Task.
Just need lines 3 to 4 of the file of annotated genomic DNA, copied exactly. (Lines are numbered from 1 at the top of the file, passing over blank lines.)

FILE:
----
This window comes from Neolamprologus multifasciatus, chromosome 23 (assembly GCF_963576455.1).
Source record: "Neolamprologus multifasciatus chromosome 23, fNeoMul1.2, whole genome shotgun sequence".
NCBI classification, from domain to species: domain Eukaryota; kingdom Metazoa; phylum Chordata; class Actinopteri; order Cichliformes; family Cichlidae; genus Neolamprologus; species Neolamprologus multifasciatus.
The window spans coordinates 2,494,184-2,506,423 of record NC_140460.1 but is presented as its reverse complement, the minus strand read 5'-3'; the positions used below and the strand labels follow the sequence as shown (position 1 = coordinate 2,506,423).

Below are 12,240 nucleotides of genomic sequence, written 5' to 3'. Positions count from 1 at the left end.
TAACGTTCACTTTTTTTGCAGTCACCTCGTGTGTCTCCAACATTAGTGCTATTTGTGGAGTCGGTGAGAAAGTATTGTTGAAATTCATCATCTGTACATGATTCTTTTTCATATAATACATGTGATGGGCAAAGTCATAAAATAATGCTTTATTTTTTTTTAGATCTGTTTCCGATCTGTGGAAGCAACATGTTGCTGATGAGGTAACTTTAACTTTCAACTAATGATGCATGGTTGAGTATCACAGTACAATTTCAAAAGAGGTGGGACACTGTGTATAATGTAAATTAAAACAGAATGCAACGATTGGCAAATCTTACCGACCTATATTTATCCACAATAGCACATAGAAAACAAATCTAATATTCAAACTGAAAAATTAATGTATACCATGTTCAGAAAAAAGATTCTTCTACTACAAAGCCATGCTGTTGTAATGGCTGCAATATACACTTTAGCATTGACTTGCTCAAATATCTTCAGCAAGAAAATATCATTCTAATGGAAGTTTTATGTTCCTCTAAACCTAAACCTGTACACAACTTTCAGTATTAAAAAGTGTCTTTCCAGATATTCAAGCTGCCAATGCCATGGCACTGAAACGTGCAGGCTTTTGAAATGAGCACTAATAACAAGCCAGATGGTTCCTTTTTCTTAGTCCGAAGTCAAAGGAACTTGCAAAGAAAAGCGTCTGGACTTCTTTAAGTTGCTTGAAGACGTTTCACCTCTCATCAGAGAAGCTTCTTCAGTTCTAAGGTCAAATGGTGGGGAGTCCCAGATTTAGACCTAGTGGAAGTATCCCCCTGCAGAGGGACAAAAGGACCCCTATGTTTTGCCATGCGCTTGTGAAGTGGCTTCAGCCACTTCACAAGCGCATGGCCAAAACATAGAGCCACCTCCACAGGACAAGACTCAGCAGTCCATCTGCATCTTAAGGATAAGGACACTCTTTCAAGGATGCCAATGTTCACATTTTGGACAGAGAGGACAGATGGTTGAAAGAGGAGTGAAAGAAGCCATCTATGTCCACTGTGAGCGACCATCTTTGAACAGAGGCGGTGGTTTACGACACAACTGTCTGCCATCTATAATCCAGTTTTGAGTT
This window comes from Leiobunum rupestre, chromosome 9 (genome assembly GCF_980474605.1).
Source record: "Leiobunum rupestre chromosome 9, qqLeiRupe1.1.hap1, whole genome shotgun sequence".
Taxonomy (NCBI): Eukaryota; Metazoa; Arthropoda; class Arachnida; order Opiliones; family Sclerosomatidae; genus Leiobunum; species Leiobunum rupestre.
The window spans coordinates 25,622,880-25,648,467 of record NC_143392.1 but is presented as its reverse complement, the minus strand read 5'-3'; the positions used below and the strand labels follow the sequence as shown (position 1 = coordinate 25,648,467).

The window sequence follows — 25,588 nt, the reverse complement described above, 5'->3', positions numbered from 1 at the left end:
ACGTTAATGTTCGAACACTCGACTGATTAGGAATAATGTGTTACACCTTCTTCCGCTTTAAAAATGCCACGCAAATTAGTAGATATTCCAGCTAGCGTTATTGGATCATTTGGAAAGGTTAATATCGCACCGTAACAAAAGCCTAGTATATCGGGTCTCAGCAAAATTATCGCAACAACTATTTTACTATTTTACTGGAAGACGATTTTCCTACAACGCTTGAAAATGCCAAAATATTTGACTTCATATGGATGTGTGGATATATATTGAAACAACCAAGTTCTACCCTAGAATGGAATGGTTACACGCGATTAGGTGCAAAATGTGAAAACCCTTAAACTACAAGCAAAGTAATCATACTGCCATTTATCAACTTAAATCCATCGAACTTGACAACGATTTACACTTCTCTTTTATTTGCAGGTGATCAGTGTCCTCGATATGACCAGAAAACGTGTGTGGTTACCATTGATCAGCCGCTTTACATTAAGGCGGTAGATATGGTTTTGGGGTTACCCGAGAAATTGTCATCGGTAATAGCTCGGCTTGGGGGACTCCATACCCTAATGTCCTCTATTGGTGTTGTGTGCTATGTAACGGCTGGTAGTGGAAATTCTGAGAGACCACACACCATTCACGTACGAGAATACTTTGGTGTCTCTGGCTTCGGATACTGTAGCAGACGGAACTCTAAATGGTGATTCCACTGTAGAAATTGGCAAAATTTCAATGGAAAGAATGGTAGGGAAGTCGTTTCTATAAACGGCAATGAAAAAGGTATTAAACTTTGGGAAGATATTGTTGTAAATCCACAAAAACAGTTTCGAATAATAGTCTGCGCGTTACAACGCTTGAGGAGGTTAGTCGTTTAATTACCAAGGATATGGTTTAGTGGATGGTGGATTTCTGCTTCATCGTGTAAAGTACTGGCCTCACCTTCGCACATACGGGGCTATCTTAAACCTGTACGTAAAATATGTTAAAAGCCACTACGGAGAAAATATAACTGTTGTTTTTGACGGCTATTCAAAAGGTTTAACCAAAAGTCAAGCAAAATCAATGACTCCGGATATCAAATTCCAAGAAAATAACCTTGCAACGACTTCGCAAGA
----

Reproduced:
NCBI classification, from domain to species: domain Eukaryota; kingdom Metazoa; phylum Chordata; class Actinopteri; order Cichliformes; family Cichlidae; genus Neolamprologus; species Neolamprologus multifasciatus.
The window spans coordinates 2,494,184-2,506,423 of record NC_140460.1 but is presented as its reverse complement, the minus strand read 5'-3'; the positions used below and the strand labels follow the sequence as shown (position 1 = coordinate 2,506,423).